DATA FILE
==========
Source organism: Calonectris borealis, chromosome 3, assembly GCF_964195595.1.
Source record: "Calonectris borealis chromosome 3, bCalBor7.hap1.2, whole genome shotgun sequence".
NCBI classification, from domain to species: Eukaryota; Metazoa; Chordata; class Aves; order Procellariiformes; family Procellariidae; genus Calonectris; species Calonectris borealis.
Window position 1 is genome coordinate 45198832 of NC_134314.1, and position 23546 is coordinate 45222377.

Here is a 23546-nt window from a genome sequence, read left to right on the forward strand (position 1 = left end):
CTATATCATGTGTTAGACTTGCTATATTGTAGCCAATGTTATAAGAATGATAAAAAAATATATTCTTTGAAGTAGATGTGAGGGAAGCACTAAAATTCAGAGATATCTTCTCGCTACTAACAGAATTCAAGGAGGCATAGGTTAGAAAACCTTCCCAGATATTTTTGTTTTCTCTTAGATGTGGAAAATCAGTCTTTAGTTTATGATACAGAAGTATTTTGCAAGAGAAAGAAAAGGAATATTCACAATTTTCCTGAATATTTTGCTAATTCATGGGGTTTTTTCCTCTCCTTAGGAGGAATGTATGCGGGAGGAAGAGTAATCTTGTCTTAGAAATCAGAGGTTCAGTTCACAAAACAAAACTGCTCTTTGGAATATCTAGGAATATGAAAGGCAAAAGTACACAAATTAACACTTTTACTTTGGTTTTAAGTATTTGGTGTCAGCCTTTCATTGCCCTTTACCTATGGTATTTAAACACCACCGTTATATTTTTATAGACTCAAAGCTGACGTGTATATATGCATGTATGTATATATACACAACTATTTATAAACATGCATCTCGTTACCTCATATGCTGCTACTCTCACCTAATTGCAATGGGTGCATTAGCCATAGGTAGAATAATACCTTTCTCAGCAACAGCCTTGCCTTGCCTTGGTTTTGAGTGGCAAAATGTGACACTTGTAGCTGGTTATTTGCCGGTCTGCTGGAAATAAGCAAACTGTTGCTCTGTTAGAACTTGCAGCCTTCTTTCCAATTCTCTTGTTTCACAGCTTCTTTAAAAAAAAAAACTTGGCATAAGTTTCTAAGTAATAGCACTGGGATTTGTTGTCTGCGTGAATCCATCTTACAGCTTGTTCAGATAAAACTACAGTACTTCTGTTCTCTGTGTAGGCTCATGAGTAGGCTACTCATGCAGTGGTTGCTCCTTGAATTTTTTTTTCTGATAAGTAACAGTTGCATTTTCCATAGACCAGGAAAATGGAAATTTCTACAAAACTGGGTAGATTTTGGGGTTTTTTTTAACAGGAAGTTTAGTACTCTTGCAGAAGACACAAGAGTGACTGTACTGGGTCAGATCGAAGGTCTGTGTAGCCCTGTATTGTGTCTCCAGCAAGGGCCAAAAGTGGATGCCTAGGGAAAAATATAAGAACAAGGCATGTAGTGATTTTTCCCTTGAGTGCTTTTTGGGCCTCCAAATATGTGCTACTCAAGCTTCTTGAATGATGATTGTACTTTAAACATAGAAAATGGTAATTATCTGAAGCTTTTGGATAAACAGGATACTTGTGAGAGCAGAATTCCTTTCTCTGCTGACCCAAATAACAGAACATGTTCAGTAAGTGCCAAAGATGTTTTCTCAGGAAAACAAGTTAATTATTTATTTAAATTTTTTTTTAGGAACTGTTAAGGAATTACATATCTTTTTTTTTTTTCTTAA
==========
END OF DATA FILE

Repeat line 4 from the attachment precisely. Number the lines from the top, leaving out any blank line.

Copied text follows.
Window position 1 is genome coordinate 45198832 of NC_134314.1, and position 23546 is coordinate 45222377.